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Hall of Honor: Ruth Bell Graham
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FULL NAME: Ruth Bell Graham
BORN: June 10, 1920, in Qingjiang, Kiangsu, China
DIED: June 14, 2007, in Montreat, N.C., at age 87
FAMILY: Married Billy Graham August 13, 1943;
Children — Franklin, Nelson, Virginia (Gigi), Anne and Ruth
OTHER ACCOMPLISHMENTS: In 1966 she founded the Ruth and Billy Graham Children’s Health Center in Asheville, N.C., and in 1996 she received the Congressional Gold Medal alongside her husband.

Ruth Bell Graham, alongside her husband, evangelist Billy Graham, affected the world for Christ in more ways than anyone could ever estimate. Her prayers, writings, philanthropic work and the influence she had on the ministry of her husband and children were a direct result of how she fed her own spiritual life. In addition to scripture, prayer and other spiritual disciplines, she constantly fed her spirit with music.

The gospel music community never had a more enthusiastic cheerleader and supporter than Ruth Graham. Born to medical missionaries in China, music was always a part of her home environment growing up. That musical legacy continued throughout her life as she raised her own family.

Since gospel music impacted this influential household so profoundly, we could think of no better way to honor Ruth Graham than through the words and remembrances of her own family. All of her children are serving in ministry and here they share a few treasured musical memories…

Anne Graham-Lotz
My mother loved music. But not just any kind of music. She loved the traditional hymns of our faith. When we sang from the hymnbook in church, she never looked at the words … she knew every verse by heart. She had a particular affinity for the Welsh revival hymns, sung by a men’s choir. Every Sunday morning, the first thing I would hear would be a men’s chorus singing the old Welsh hymns, piped through the intercom system at our house.

Towards the end of her life, when she became bedridden, I shared with her the music of Fernando Ortega. She became as hooked as I am, and played it almost 24/7. In fact, Daddy bought her a surround-sound stereo for her bedroom, just so Fernando’s exquisite music would wrap her in worship. One of my sweetest memories is of checking on my mother in the middle of the night, and hearing Fernando singing in the shadows of her room. Our favorite hymn would always be his particular soulful rendition of “Give Me Jesus” — a hymn that was sung at her funeral service by a local choir.

In the moments before my mother moved to our Father’s House, our family surrounded her bed and sang,“Great Is Thy Faithfulness.” It was the testimony of her life, passed down to children and grandchildren, that “morning by morning, new mercies I see. All I have needed Thy hand hath provided. Great is Thy faithfulness, Lord, unto me.”

Franklin Graham
My mother had many favorite hymns, but one that I remember her singing is “How Can It Be?” We had a piano in our home and I can remember my mother going into the living room after supper and playing some of the great hymns of the church. The house was  filled with her music, and it caused all who were there to think on the things of the Lord. I have memories of my mother’s parents, who had been medical missionaries to China, coming over on Sunday evenings. Often other retired missionaries would gather around my mother’s piano and they would have a hymn sing. In the last years of my mother’s life, when it was difficult to travel, she enjoyed being home and watching the Gaither Homecoming DVDs. When she became bedridden, this music brought great joy and peace to her and she listened by the hours. From my boyhood days up until she went to heaven a few short years ago, my memories are filled with Mama’s music.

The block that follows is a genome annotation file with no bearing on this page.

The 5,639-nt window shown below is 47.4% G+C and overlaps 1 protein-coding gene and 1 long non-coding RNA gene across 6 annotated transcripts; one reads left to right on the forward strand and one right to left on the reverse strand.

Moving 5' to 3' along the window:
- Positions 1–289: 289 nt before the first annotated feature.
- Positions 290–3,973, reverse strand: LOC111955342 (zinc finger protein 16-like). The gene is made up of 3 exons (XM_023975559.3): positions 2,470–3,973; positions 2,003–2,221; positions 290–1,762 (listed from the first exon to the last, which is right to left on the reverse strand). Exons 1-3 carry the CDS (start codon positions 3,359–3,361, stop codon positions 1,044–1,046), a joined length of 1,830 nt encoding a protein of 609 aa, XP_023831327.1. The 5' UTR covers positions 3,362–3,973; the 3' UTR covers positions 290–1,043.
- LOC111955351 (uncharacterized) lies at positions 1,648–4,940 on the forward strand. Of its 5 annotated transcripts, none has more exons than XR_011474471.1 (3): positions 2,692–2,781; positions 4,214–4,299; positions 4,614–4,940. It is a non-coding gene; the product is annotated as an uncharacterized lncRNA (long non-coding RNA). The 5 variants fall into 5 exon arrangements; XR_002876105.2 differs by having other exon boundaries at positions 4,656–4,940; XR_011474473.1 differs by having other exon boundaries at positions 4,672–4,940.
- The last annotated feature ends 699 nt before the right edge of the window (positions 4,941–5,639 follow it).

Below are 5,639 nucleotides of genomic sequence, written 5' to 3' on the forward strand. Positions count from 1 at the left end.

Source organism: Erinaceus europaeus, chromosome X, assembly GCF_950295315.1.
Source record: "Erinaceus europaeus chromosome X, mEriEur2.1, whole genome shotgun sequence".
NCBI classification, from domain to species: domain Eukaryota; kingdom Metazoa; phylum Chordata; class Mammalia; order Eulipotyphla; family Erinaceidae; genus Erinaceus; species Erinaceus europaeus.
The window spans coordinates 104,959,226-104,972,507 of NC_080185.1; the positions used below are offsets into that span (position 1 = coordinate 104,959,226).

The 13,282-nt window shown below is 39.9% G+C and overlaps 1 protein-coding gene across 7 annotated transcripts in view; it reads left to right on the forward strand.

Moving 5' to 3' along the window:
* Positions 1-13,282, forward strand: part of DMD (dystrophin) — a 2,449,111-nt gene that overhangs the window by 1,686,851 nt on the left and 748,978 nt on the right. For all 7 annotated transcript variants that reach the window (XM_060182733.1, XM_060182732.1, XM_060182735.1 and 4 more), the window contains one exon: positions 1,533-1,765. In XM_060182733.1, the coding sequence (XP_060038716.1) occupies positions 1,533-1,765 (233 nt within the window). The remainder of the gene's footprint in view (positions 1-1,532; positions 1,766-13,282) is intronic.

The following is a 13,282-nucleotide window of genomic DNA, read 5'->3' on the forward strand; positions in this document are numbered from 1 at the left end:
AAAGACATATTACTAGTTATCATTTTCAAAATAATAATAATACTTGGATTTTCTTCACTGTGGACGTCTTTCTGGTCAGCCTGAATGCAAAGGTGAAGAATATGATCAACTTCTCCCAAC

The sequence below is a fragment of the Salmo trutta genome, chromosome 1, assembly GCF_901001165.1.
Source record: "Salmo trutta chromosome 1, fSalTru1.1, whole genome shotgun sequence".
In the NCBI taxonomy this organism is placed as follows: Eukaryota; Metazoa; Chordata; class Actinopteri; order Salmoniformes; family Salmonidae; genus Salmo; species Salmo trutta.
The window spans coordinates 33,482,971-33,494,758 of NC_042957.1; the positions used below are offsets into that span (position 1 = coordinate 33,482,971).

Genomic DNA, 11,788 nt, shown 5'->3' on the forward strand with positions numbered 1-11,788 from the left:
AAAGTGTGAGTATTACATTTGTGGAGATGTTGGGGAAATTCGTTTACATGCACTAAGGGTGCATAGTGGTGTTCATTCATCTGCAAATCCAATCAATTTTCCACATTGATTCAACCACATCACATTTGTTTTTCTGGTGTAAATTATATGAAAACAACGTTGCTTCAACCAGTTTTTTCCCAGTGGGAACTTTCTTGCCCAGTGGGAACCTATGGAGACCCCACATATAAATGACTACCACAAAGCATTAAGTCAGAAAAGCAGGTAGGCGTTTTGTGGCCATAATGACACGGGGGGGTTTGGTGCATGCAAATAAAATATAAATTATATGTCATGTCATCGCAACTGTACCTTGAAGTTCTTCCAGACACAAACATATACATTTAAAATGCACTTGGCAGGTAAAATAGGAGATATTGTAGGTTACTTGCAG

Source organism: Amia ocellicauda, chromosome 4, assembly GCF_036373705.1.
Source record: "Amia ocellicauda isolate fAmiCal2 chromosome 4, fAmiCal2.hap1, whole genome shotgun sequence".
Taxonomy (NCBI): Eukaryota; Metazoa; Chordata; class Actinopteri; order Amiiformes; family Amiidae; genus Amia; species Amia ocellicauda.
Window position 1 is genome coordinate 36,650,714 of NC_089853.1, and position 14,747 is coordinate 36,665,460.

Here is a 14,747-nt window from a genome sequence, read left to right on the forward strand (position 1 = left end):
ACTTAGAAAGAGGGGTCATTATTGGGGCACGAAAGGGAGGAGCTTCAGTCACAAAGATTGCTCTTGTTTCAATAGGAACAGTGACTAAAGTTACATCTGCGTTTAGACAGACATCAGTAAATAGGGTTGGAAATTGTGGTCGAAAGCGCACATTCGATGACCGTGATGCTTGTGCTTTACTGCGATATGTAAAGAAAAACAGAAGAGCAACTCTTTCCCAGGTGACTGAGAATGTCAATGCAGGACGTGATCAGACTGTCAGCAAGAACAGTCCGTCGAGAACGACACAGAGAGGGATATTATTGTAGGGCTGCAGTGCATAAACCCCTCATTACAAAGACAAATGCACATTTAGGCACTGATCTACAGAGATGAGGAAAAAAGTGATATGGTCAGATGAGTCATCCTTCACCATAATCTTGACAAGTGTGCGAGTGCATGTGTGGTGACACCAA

Gigi Graham
I remember as a young girl, being awakened on Sunday morning to George Beverly Shea singing the old hymns. Sunday evening, after a pick-up supper of leftovers, we played Bible trivia games and sang hymns with my maternal grandparents … a tradition held over from their days as missionaries in China.

Hymns were an important part of our family growing up. Although Mother loved the piano, and had a lovely baby grand in our living room that she kept tuned just in case a guest came who played, she only played a few hymns by ear for her own enjoyment. I remember many times, usually late in the evening, hearing her play such old hymns as “Speak, Lord, in the Stillness” or John Newton’s “Come My Soul, Your Plea Prepare.”

She had a difficult time with many of the modern choruses ... [but in response to music that was not her preference] her remark was, “you don’t have to like worms to go fishing.”

Ruth Graham
Mother’s parents were musical — my grandfather Bell played the piano by ear. Both my grandparents had lovely, strong voices. When she was growing up in China, music was an integral part of their family. Consequently, our home was filled with music. When Mother had our home built, she put in an intercom system — way before iPods and Bose! — so that she could have music playing throughout the house. And each Christmas morning we awakened to “Joy to the World” sounding from the speakers. We grew to love the hymns.

As a young girl, I often would fall asleep with Mother playing the piano softly in the living room as she played her favorite hymns. We grew up with a deep love and appreciation for the hymns — it’s where we learned so much of our theology.

When my mother’s mother, Virginia Bell, was nearing Home, Mother made a cassette tape of music for her to play to help her look forward to heaven. On it was one of her favorites, “The King Is Coming.” It was a comfort to her.